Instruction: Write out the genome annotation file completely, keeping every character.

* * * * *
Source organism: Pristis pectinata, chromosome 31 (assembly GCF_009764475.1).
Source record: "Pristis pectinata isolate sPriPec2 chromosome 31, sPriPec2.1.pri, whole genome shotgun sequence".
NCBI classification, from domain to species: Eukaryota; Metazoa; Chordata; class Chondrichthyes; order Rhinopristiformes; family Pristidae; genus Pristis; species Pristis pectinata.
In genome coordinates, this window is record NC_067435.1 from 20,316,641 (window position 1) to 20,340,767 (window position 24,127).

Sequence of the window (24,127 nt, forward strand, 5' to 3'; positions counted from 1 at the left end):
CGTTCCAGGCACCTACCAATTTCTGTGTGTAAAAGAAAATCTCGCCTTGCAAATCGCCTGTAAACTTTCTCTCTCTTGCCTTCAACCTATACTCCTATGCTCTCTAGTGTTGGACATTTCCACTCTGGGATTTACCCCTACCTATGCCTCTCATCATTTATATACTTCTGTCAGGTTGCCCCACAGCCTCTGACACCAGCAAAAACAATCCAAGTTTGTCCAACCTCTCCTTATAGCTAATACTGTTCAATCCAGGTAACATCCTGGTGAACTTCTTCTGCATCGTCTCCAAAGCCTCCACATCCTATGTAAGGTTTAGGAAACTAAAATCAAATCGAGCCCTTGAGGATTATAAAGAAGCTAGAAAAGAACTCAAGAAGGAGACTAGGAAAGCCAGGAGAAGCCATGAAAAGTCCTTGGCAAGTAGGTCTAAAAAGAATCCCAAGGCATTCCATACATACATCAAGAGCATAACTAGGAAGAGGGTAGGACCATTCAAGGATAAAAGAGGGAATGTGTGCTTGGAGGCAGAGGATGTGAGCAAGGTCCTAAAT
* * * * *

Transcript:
Source organism: Pristis pectinata, chromosome 31 (assembly GCF_009764475.1).
Source record: "Pristis pectinata isolate sPriPec2 chromosome 31, sPriPec2.1.pri, whole genome shotgun sequence".
NCBI classification, from domain to species: Eukaryota; Metazoa; Chordata; class Chondrichthyes; order Rhinopristiformes; family Pristidae; genus Pristis; species Pristis pectinata.
In genome coordinates, this window is record NC_067435.1 from 20,316,641 (window position 1) to 20,340,767 (window position 24,127).

Sequence of the window (24,127 nt, forward strand, 5' to 3'; positions counted from 1 at the left end):
CGTTCCAGGCACCTACCAATTTCTGTGTGTAAAAGAAAATCTCGCCTTGCAAATCGCCTGTAAACTTTCTCTCTCTTGCCTTCAACCTATACTCCTATGCTCTCTAGTGTTGGACATTTCCACTCTGGGATTTACCCCTACCTATGCCTCTCATCATTTATATACTTCTGTCAGGTTGCCCCACAGCCTCTGACACCAGCAAAAACAATCCAAGTTTGTCCAACCTCTCCTTATAGCTAATACTGTTCAATCCAGGTAACATCCTGGTGAACTTCTTCTGCATCGTCTCCAAAGCCTCCACATCCTATGTAAGGTTTAGGAAACTAAAATCAAATCGAGCCCTTGAGGATTATAAAGAAGCTAGAAAAGAACTCAAGAAGGAGACTAGGAAAGCCAGGAGAAGCCATGAAAAGTCCTTGGCAAGTAGGTCTAAAAAGAATCCCAAGGCATTCCATACATACATCAAGAGCATAACTAGGAAGAGGGTAGGACCATTCAAGGATAAAAGAGGGAATGTGTGCTTGGAGGCAGAGGATGTGAGCAAGGTCCTAAAT